We therefore evaluated NF-κB activation via EMSA in short-term (day 7) vs long-term (day 14) cultured γδ T cells (Fig. 4,A). Short-term cells displayed a clear upper band corresponding to specific NF-κB binding, comparable to that of the positive control represented by extracts from TNF-α-activated U937-clone 10 cells (30). Conversely, the band was absent in day 14 cultured cells. To functionally link the expression of NF-κB to the intrinsic susceptibility of γδ cells to apoptosis, we treated short- vs long-term γδ cells with serial dilutions of the NF-κB inhibitor PDTC (Fig. 4 B). The highest concentrations of PDTC (100 and 1000 μM) dramatically increased the percentage of dead (PI-positive) cells in the short- (open squares), but not in the long-term (open circles) cultured cells. Notably, the cell death was not due to a toxic effect of the drug because it was not detected in PBL from healthy donors treated with the same serial dilutions of PDTC (open triangles). Of note, PDTC treatment did not further augment sensitivity to CD95-induced apoptosis in long-term cultured γδ T cell clones (data not shown), thus ruling out a role for NF-κB in protection from apoptosis in those cells.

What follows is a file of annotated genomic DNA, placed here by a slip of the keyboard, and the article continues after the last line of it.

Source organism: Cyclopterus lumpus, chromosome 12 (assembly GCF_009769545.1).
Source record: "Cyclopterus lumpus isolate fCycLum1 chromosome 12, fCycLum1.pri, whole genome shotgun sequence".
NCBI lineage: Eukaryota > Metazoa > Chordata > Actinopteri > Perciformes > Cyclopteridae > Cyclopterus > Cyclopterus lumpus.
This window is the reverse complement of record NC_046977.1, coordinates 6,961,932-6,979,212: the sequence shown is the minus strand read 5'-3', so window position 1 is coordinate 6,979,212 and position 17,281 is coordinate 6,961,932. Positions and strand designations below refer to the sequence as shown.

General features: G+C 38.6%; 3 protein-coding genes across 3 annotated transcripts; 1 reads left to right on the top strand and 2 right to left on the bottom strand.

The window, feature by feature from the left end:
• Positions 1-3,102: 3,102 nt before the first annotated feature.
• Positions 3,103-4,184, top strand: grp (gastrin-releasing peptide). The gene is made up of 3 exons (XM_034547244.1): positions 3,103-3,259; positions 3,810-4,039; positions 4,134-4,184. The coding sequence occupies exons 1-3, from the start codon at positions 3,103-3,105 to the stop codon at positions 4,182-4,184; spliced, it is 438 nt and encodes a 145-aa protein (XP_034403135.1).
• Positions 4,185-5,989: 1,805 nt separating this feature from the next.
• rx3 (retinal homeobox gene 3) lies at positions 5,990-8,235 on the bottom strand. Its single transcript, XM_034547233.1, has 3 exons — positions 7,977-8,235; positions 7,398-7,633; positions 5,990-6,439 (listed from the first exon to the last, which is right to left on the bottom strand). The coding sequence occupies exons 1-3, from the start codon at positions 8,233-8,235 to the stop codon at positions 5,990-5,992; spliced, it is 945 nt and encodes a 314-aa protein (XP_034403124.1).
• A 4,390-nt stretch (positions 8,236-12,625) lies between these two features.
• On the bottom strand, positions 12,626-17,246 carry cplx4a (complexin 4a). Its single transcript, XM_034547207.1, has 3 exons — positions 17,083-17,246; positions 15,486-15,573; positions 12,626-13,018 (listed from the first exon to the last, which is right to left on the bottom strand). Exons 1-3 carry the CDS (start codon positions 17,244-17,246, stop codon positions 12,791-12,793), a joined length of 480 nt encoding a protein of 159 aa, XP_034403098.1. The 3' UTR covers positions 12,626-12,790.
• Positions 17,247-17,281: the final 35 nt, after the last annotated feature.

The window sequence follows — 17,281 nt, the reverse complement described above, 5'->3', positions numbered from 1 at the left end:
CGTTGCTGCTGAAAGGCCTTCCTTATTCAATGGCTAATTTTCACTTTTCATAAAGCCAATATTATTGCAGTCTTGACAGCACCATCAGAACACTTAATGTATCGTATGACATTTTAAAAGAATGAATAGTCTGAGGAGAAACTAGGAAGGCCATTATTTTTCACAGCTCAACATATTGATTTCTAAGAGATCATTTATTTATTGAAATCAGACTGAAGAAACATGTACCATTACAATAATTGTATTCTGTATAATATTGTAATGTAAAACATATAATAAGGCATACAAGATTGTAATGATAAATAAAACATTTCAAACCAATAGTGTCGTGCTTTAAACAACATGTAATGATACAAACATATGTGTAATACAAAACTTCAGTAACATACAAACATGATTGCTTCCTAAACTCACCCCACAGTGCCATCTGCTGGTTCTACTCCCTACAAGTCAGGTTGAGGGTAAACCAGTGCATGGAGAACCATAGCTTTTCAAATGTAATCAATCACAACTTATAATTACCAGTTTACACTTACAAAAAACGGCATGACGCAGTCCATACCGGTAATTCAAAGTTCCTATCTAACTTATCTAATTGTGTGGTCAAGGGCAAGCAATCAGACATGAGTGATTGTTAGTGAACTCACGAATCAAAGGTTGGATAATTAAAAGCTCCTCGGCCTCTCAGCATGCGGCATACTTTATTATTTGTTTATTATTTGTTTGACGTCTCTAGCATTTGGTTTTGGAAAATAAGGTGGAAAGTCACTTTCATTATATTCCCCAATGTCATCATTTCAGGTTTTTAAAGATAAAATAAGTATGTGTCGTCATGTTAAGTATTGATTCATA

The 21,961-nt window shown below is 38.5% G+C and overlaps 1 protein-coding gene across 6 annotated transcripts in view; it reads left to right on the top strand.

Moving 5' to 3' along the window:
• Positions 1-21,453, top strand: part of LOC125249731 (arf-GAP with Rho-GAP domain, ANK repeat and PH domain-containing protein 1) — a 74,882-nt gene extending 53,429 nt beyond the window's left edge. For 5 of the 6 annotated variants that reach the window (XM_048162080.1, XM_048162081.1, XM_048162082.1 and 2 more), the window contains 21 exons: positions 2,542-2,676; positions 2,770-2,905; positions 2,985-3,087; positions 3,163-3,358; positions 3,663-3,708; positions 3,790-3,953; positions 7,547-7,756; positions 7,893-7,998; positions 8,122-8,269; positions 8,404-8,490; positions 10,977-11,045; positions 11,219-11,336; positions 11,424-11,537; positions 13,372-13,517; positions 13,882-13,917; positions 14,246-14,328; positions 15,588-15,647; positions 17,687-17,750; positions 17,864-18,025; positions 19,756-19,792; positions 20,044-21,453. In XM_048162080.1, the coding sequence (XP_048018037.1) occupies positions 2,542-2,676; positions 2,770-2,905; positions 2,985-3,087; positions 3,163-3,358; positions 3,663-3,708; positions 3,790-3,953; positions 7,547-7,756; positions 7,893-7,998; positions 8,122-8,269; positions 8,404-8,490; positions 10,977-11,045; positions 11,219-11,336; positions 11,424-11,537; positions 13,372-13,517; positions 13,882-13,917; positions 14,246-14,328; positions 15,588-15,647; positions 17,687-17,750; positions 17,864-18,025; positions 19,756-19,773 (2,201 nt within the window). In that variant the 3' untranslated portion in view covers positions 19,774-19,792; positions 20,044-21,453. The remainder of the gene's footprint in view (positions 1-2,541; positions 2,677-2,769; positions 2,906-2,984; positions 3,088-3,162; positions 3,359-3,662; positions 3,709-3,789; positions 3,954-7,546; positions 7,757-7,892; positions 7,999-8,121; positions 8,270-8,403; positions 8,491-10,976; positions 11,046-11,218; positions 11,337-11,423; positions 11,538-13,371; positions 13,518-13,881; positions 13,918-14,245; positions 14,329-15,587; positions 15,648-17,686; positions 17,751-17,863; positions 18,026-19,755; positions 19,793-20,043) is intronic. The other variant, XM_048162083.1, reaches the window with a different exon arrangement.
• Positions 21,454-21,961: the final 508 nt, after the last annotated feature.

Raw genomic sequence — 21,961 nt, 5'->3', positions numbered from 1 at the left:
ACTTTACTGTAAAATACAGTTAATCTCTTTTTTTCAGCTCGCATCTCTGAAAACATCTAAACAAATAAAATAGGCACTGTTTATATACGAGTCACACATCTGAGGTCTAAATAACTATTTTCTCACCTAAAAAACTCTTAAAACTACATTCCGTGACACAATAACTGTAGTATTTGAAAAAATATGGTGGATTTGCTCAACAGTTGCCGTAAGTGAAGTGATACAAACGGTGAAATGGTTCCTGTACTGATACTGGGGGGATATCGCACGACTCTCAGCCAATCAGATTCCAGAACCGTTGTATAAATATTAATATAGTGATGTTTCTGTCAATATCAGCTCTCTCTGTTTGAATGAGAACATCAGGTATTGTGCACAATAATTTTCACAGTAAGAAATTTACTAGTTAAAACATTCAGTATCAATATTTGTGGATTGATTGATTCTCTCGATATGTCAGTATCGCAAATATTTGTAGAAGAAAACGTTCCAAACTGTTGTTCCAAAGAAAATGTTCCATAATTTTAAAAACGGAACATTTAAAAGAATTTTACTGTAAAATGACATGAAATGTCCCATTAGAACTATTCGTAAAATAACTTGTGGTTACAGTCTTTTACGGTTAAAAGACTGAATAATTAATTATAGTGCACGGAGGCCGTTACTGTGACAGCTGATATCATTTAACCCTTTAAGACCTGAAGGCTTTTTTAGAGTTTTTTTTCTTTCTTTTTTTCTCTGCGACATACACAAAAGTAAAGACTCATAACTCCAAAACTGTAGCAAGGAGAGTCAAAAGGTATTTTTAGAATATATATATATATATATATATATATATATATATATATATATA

FIGURE 4.